Childhood patterns of overweight and wheeze and subsequent risk of current asthma and obesity in adolescence

Paediatr Perinat Epidemiol. 2021 Sep;35(5):569-577. doi: 10.1111/ppe.12760. Epub 2021 Mar 22.

Abstract

Background: Obesity and asthma in childhood often co-occur. Few studies have examined this relationship using repeated measures of body mass index (BMI) or asthma symptoms (such as wheeze).

Objective: We compared two analytic approaches for repeated measures data to investigate this relationship.

Methods: Our baseline sample consisted of 1277 children enrolled in a Boston-area cohort with BMI or wheeze at age 1 year and no missing covariates. We used latent class growth models (LCGM) and inverse probability weighting (IPW) of marginal structural models to examine the extent to which presence of overweight across childhood was associated with early adolescent current asthma, and conversely of repeated measures of wheeze across childhood with early adolescent obesity.

Results: Using LCGM, a "persistent" childhood overweight class (vs "never") was associated with higher risk of asthma in early adolescence (RR 1.9; 95% CI 1.1, 3.0), while "persistent" childhood wheeze (vs "never") was associated with higher risk of obesity in early adolescence (RR 2.7; 95% CI 1.0, 6.4) after adjusting for baseline covariates. An IPW analysis treating childhood overweight and wheeze as time-varying exposures and adjusting for baseline and time-varying covariates resulted in weaker and less precise associations of "persistent" (vs "never") overweight with adolescent asthma (RR 1.3; 95% CI 0.3, 3.0), and of "persistent" (vs "never") wheeze with adolescent obesity (RR 2.3; 95% CI 0.4, 5.3).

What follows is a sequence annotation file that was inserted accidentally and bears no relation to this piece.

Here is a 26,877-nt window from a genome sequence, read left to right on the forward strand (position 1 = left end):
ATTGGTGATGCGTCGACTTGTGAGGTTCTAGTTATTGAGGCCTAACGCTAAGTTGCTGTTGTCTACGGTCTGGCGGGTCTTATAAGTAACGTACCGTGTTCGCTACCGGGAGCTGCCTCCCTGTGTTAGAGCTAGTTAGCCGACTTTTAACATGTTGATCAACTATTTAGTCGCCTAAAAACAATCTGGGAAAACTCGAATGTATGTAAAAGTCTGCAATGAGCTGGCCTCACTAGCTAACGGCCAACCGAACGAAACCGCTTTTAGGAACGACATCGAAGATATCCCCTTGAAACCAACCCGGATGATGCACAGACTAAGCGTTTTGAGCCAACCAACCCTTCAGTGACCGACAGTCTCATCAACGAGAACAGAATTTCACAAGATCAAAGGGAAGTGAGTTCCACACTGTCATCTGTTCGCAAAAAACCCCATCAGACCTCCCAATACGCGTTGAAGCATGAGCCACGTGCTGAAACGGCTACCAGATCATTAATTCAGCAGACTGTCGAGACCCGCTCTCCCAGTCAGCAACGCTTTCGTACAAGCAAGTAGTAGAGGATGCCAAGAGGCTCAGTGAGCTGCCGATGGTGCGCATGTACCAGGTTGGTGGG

Conclusion: Our point estimates from both approaches suggest an association between "persistent" childhood overweight and adolescent asthma, and between "persistent" childhood wheeze and adolescent obesity. LCGM results were stronger and more precise, whereas IPW results were less conclusive with wider 95% confidence intervals containing the null. The precision gained from LCGM may be at the expense of bias, and the use of both approaches helps to shed some light on this tradeoff.

Keywords: asthma; inverse probability weighting; latent class growth models; obesity.